Those flights won’t take place any time soon, though: Lauer estimated that the earliest Rocketplane would be conducting any flights from Hokkaido is 2012. One hurdle is the lack of a commercial space regulatory structure there. “Currently there’s no equivalent of the Commercial Space Launch Amendments Act in Japan,” he said, referring to the legislation passed in 2004 that clarified the regulatory environment for commercial passenger spaceflight in the US. “Part of the reason that this is a long-term proposition is because the regulatory infrastructure doesn’t exist now. They don’t even have the equivalent of a Commercial Space Launch Act for expendable commercial rockets.”
|“There’s no private sector money invested in space,” said Ito. “That’s the culture in Japan.”|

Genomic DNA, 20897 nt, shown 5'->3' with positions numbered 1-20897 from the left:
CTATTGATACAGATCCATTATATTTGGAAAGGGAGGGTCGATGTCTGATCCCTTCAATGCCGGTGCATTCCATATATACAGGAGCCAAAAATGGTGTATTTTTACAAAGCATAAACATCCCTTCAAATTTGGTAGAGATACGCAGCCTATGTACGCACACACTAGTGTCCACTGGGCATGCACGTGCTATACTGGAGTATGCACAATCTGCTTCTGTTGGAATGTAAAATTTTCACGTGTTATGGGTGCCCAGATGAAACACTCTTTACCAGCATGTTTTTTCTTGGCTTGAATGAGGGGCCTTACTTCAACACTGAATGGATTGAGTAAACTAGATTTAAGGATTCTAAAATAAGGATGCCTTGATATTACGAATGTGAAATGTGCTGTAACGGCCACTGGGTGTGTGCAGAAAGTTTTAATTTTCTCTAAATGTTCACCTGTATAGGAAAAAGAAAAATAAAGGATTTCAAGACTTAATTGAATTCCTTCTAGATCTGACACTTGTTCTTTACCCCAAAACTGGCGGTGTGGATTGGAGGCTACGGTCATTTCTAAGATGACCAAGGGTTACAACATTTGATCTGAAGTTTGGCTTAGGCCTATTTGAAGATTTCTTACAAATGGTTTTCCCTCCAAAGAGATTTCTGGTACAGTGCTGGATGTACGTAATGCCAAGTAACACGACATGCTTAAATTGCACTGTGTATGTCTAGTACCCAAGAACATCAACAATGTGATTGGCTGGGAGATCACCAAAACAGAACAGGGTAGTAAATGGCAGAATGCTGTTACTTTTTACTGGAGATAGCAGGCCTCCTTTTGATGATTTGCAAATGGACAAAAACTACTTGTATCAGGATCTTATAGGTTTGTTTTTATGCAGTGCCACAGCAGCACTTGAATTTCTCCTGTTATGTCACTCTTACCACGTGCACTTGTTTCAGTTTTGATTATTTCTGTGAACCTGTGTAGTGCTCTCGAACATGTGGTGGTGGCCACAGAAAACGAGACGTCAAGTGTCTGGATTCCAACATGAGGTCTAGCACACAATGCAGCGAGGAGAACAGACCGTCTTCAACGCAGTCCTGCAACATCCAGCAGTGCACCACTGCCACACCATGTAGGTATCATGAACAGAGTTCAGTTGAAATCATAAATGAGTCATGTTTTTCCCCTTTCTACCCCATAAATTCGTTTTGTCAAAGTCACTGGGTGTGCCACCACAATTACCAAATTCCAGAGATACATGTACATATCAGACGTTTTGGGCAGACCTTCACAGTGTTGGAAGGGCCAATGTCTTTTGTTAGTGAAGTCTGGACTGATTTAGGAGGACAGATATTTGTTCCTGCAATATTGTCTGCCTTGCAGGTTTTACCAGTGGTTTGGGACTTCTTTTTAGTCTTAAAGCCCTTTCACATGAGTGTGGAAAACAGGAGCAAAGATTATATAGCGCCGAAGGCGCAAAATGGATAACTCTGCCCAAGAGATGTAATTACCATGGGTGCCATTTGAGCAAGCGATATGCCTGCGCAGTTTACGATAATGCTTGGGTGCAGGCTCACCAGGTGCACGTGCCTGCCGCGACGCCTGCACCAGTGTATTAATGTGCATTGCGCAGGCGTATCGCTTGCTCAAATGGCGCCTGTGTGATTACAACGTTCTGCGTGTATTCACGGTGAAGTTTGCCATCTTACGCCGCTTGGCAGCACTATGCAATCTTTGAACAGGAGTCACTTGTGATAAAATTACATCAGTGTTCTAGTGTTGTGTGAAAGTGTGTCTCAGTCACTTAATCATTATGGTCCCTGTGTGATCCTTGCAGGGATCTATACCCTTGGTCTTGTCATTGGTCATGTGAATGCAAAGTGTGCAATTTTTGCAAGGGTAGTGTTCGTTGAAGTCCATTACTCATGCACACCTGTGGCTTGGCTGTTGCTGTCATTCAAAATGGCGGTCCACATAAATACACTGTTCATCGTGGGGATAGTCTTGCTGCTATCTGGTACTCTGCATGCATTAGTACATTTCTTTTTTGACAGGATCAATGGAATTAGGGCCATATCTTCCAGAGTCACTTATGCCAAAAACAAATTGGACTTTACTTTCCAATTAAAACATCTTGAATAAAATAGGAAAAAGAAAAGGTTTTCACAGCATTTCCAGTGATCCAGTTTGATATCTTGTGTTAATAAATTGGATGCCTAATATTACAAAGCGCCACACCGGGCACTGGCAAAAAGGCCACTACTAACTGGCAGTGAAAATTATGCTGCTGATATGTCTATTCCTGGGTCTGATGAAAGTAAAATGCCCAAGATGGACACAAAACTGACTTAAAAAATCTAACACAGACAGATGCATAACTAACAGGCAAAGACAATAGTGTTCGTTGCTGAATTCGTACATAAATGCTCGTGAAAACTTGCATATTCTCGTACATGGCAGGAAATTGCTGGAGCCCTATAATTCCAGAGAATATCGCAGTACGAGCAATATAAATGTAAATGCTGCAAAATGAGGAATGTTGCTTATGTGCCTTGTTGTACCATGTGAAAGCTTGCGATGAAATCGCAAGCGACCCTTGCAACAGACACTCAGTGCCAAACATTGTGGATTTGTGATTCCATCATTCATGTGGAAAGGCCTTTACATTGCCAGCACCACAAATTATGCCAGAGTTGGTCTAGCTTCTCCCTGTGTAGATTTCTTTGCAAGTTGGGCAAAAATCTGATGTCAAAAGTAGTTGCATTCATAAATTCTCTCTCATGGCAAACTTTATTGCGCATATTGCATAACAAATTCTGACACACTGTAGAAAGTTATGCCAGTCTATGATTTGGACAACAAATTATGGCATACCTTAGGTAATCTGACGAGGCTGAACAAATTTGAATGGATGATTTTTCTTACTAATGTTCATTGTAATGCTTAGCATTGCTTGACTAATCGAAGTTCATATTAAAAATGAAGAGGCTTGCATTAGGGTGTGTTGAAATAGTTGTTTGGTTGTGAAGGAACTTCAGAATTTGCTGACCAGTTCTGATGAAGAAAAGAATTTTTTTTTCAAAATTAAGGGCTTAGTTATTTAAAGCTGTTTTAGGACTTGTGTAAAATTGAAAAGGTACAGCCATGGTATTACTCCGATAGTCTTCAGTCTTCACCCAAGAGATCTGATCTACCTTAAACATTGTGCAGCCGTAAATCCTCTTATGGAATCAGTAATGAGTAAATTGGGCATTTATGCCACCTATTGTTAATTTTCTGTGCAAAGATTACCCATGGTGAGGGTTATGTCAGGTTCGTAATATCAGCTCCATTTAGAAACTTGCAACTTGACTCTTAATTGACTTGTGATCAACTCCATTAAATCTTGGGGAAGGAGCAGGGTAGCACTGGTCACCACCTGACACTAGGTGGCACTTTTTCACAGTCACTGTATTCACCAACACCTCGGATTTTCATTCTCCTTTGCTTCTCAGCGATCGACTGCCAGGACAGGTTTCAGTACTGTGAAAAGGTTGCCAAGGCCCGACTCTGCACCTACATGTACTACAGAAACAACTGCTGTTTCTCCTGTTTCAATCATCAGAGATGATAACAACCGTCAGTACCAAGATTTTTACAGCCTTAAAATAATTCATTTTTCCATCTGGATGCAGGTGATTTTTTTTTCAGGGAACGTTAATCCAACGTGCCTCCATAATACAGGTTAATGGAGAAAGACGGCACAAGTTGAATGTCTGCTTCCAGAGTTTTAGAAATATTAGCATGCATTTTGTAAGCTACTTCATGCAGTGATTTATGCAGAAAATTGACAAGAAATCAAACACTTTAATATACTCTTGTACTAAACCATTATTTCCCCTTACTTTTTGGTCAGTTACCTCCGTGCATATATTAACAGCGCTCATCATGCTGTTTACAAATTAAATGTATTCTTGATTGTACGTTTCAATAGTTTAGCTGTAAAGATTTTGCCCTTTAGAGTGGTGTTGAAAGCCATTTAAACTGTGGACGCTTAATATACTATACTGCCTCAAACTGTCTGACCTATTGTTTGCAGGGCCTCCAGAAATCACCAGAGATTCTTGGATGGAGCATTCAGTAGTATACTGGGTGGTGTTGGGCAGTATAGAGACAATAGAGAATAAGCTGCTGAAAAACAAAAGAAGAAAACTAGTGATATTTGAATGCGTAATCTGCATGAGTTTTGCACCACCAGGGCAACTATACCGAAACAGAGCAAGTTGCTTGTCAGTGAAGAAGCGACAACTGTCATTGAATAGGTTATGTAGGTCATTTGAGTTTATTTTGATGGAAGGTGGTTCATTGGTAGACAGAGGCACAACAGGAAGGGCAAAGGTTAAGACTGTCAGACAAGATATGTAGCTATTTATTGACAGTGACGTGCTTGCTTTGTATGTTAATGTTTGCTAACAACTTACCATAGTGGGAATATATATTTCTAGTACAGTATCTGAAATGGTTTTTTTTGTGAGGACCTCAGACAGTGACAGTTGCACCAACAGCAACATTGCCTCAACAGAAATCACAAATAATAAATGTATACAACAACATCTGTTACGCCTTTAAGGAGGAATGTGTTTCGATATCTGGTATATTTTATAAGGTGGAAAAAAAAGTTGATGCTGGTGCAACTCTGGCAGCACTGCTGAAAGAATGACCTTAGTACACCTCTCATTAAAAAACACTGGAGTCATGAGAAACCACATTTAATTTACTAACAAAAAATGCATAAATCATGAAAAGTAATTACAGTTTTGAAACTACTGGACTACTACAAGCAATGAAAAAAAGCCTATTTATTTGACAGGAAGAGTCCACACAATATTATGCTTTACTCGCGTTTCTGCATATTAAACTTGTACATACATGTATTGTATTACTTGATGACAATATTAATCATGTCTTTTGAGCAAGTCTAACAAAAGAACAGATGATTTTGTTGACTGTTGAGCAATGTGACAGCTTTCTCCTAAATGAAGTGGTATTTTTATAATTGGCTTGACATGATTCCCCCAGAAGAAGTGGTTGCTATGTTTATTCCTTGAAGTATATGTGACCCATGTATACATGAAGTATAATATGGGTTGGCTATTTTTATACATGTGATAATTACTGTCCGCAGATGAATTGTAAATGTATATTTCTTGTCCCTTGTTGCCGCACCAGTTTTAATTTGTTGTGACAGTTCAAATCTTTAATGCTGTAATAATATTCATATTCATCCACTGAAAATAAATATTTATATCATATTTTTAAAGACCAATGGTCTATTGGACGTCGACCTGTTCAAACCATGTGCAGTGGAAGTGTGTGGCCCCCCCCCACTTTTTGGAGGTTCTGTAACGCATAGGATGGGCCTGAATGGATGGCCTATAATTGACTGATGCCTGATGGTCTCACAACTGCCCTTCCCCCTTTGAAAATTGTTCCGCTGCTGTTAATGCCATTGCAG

That lack of enabling regulation is systemic of the problem with Japanese culture in general, which has seen space as being the province solely of the government. “There’s no private sector money invested in space,” said Ito. “That’s the culture in Japan.” The Japanese drew an analogy to the “black ships” of Commodore Matthew Perry, which opened up Japanese ports to the Western world 150 years ago. Rocketplane’s vehicles, they hoped, might be the 21st century equivalent of that, opening up Japan to the potential of commercial spaceflight. (As Lauer later noted, Rocketplane’s spacecraft, while sporting a white paint job today, was black—actually charcoal gray—in an earlier design iteration that used thermal tiles.)
Near the end of the interview, Akiba was asked if he would be willing to take a flight on the Rocketplane XP. “If it is safe enough,” he quipped.
“It would be an honor” to fly him, Lauer said. “Dr. Akiba goes back to the dawn of the Space Age, and to be able to give him a space flight would be the capstone of his career.”